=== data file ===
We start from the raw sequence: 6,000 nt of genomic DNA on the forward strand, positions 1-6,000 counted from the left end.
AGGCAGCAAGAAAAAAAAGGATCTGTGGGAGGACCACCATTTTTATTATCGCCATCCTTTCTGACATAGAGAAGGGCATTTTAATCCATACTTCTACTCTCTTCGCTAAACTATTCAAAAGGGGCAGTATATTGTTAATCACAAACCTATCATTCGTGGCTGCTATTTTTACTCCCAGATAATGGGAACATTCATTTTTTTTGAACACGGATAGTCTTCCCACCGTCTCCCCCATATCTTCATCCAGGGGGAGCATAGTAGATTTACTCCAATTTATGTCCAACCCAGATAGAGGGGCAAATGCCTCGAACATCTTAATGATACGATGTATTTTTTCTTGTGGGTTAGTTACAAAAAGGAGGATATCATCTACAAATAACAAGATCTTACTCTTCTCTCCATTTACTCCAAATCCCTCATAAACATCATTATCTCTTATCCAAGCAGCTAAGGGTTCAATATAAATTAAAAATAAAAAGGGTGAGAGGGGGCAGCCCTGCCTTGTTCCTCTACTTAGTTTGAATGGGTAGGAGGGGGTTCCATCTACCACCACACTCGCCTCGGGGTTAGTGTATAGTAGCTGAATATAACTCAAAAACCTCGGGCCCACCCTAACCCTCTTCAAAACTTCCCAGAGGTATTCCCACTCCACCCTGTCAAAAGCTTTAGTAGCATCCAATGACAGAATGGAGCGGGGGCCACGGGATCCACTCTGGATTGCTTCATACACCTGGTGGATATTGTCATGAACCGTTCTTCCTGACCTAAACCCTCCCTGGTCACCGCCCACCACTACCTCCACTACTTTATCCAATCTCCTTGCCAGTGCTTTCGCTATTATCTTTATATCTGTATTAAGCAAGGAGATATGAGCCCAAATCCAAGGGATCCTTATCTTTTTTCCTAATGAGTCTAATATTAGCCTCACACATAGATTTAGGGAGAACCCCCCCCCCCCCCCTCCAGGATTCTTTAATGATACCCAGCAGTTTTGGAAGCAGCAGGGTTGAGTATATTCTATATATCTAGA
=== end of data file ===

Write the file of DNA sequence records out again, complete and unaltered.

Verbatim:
We start from the raw sequence: 6,000 nt of genomic DNA on the forward strand, positions 1-6,000 counted from the left end.
AGGCAGCAAGAAAAAAAAGGATCTGTGGGAGGACCACCATTTTTATTATCGCCATCCTTTCTGACATAGAGAAGGGCATTTTAATCCATACTTCTACTCTCTTCGCTAAACTATTCAAAAGGGGCAGTATATTGTTAATCACAAACCTATCATTCGTGGCTGCTATTTTTACTCCCAGATAATGGGAACATTCATTTTTTTTGAACACGGATAGTCTTCCCACCGTCTCCCCCATATCTTCATCCAGGGGGAGCATAGTAGATTTACTCCAATTTATGTCCAACCCAGATAGAGGGGCAAATGCCTCGAACATCTTAATGATACGATGTATTTTTTCTTGTGGGTTAGTTACAAAAAGGAGGATATCATCTACAAATAACAAGATCTTACTCTTCTCTCCATTTACTCCAAATCCCTCATAAACATCATTATCTCTTATCCAAGCAGCTAAGGGTTCAATATAAATTAAAAATAAAAAGGGTGAGAGGGGGCAGCCCTGCCTTGTTCCTCTACTTAGTTTGAATGGGTAGGAGGGGGTTCCATCTACCACCACACTCGCCTCGGGGTTAGTGTATAGTAGCTGAATATAACTCAAAAACCTCGGGCCCACCCTAACCCTCTTCAAAACTTCCCAGAGGTATTCCCACTCCACCCTGTCAAAAGCTTTAGTAGCATCCAATGACAGAATGGAGCGGGGGCCACGGGATCCACTCTGGATTGCTTCATACACCTGGTGGATATTGTCATGAACCGTTCTTCCTGACCTAAACCCTCCCTGGTCACCGCCCACCACTACCTCCACTACTTTATCCAATCTCCTTGCCAGTGCTTTCGCTATTATCTTTATATCTGTATTAAGCAAGGAGATATGAGCCCAAATCCAAGGGATCCTTATCTTTTTTCCTAATGAGTCTAATATTAGCCTCACACATAGATTTAGGGAGAACCCCCCCCCCCCCCCTCCAGGATTCTTTAATGATACCCAGCAGTTTTGGAAGCAGCAGGGTTGAGTATATTCTATATATCTAGA